Sikoryak read from his 1998 comic, CARTOONIST MUGGED, replete with witty comments on the ratio of violence to sensible behavior in the city. One of his characters wryly commented, “Who comes here for the safety?”. Most surprising, perhaps, was Sikoryak’s reminder that “these are all true” about his increasingly bizarre experiences of city life from a masturbator on the subway to being punched by a mugger who came charging toward him late one night demanding 5 dollars, but settling for a 20, not one to quibble about change. His second performance comic, TWELVE SUPER-ANGRY MEN played off the intrinsically strange personalities of super heroes when interacting as “public avengers”, and one couldn’t help but feel that superheroes, too, are based on the eccentricities of a New York mentality.

Bob Fingerman was introduced by Fingeroth with the humorous caveat that there would be “large amounts of profanity and vulgarity in his presentation”, to a round of applause from the audience, who expected no less from a panel delving into the personality of New York City. “All of my work is set here”, Fingerman explained, listing the varied genres he’s explored over time from vampire to zombie novels and the long-running semi-autobiographical comics, recently collected in a deluxe edition as MAXIMUM MINIMUM WAGE.IMG_5477 His chosen vignette dealt with a trip to a “titty bar” of the kind that “don’t exist anymore”, this particular one known as the Baby Doll Lounge in Tribeca. This was the “dude” part of his book, he added, featuring “dude behavior”, that’s not all that characteristic of the book as a whole, but it’s themes, sex and multiculturalism, spoke to the New York setting in classic style. It’s finale included a long, rambling conversation with a Muslim taxi driver who informed Fingerman’s friend that sex would be more “clean” in paradise with no need for such indulgences, which only led his friend to appreciate the less pristine aspects of real life experiences.

Getting all the presenters to gather at one table to discuss their personal connections to New York really accentuated the similar subject matter in their works, albeit conceived and executed in a wide range of styles and through even more varied lenses of perception. Fingerman felt that growing up in Queens still  allowed him to be “shocked and horrified by stuff” he encountered in Manhattan as a teen. Haspiel noted that it’s all part of the inundation of narrative detail the city contains, constantly draining its inhabitants of money, leaving them “broker, but richer with stories”. In the 80’s, Haspiel was constantly “confronted with death and murder” to the extent that walking out the door became frightening, including being hit with debris from a car accident at close quarters, while Fingerman countered this with the observation that “most people don’t notice anything” that’s going on around them in a city, but if they did, they’d be “shocked”. Even Jaffee observed that looking out the window, he sees “people lying in the street”. IMG_5482

Kuper’s enthusiasm for the city, however, seems undiminished, since after returning from trips, he’s always relieved by the nightlife, finding the quiet evenings in other towns unnerving. His love for film depictions of New York prompted Haspiel to supply his favorite examples, such as The Taking of Pelham 123. Woody Allen movies, of course, remain a staple for many of the panellists. “New York spoils you for other places”, Sikoryak commented. Having spent some rewarding time teaching at the Center for Cartoon Studies in Vermont, he nevertheless found small-town life like “living in the witness protection program”. Katin felt the same kind of contrast when, after living in New York for 18 years, she spent 9 years living in “the desert” in Israel and consuming as many New York set movies as possible. Jaffee, who still considers himself as from “out of town” despite living for many decades in New York, still feels that there’s a “great deal of excitement in the air in New York at all times”, something that no doubt contributes to his own vast productivity. IMG_5487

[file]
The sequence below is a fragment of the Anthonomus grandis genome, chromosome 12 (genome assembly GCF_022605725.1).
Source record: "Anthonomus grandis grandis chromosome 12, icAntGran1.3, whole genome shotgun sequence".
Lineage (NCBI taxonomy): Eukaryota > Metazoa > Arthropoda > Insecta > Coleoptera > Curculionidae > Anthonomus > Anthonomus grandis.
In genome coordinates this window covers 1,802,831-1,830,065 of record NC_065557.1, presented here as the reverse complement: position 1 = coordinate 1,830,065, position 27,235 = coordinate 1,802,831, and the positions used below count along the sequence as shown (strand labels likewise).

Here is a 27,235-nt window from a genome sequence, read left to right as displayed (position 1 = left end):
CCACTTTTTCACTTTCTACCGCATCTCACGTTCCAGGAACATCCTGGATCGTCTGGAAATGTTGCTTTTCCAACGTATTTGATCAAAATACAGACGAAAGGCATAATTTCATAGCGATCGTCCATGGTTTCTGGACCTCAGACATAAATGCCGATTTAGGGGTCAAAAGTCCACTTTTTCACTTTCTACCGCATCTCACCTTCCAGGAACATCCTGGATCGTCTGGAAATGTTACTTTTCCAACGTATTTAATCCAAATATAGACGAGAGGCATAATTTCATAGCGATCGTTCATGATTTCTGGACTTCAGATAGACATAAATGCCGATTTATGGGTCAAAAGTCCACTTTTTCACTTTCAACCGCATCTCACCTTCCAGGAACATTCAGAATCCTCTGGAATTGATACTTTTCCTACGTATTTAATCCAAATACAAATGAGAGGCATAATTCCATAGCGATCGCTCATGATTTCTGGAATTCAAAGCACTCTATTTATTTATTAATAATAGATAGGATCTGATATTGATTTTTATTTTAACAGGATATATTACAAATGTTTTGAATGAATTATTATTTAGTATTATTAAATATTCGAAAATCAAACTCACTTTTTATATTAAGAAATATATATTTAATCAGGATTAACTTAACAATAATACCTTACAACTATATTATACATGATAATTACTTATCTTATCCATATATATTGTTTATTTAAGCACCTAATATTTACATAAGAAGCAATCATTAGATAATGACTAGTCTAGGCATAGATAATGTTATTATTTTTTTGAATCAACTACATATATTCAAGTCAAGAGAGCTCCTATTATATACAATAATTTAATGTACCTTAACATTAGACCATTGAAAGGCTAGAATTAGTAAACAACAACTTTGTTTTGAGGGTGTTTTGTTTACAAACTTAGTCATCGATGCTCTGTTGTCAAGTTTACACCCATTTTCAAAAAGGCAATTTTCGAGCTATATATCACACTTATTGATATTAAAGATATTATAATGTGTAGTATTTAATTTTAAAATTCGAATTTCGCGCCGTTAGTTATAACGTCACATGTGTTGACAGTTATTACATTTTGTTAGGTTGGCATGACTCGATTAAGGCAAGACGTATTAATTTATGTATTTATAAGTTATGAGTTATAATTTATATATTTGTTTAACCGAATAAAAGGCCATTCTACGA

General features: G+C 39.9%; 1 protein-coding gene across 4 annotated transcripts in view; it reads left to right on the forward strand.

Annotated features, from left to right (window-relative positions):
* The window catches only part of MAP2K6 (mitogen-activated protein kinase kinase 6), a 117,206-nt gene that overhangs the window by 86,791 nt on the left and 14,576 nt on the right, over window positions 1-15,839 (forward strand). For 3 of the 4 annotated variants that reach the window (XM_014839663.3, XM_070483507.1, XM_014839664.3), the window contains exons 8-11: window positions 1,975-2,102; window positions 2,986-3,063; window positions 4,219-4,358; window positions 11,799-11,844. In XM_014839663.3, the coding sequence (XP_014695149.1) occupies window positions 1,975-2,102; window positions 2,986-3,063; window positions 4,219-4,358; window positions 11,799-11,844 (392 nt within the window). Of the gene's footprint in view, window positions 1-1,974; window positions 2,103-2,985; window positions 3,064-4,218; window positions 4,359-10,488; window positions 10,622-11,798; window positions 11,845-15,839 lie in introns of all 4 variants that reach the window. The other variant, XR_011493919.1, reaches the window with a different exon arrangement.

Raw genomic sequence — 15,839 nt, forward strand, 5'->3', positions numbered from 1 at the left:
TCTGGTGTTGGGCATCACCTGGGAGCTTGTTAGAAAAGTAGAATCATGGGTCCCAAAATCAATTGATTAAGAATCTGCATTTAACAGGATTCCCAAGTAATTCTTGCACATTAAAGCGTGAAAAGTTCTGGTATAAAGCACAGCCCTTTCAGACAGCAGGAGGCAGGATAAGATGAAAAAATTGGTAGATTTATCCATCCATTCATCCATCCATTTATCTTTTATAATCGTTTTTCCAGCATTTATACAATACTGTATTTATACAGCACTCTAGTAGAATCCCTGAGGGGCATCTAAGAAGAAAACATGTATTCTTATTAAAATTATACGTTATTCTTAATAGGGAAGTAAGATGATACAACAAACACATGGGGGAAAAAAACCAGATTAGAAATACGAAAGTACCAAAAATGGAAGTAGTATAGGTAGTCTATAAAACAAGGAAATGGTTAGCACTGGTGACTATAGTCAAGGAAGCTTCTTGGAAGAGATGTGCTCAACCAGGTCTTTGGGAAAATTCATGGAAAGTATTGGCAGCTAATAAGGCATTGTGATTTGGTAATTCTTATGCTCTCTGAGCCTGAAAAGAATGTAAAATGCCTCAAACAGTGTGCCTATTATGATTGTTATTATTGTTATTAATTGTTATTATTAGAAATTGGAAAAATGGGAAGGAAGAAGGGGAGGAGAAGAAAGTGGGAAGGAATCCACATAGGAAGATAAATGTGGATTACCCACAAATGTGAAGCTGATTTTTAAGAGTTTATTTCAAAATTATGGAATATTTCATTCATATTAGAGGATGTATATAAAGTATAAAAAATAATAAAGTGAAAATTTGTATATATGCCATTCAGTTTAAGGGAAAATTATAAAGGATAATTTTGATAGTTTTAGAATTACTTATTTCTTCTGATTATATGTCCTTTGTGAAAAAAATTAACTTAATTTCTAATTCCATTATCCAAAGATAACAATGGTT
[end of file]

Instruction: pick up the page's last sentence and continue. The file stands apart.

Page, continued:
In a final conversation, the gathered cartoonists reminisced about elements of the “lost city” they recalled, things that have changed over the years but still feature heavily in their memory. Haspiel and Fingerman told tales of wandering in dangerous, deserted areas and challenging their fears, from abandoned subway tunnels to disused rail yards. Fingerman’s experiences “spelunking in the city”, he said, reminded him that there once was a “certain wildness to the city, not nostalgic, but interesting”. Sikoryak added that “performance spaces in homes and lofts” have disappeared, many of which he remembers fondly, but most panellists agreed, finally, that it’s now much harder to simply show up in New York City and find a way to become part of it due to skyrocketing real estate prices. If you do somehow manage to transplant yourself into city life, “always working”, Haspiel said, may prevent you from taking part in the social interactions that so defined comics creativity in the past. IMG_5465

From the omnipresent reality of sex, to the insistent role of violence, and the constant undercurrent of change, these comics creators presented a visual and spoken collage of identity in New York through the decades, creating a conversation out of shared experience. Their upbeat attitude in the face of struggle gave the impression that, deep down, they are still fascinated by the city they call home, for better or for worse, and that they feel their work springs from the raw energy and also the darker undertones of the lives they lead in New York.


[“Blame it on New York” was the 3rd part of a 5 part series of Comic Book Round Table events held at the Soho Gallery of Digital Art this Spring under the auspices of Danny Fingeroth and gallery owner John Ordover. Upcoming on April 24th is Old Comics, Old Freaks, Old Jews: Drew Friedman in conversation with Danny Fingeroth“.]

 Hannah Means-Shannon writes and blogs about comics for TRIP CITY and Sequart.org and is currently working on books about Neil Gaiman and Alan Moore for Sequart. She is @hannahmenzies on Twitter and hannahmenziesblog on WordPress.





















  1. Great writeup. Just to clarify one point I’d made, though: it was the provinciality of Queens that left me green enough to be “shocked and horrified” by things I’d encounter later, as opposed to kids reared in Manhattan that had by 15 already seen it all and carried that kind of attitude.

  2. Great article, Hannah!
    The mugger actually asked me for $5, but I only had a $20. He didn’t offer change.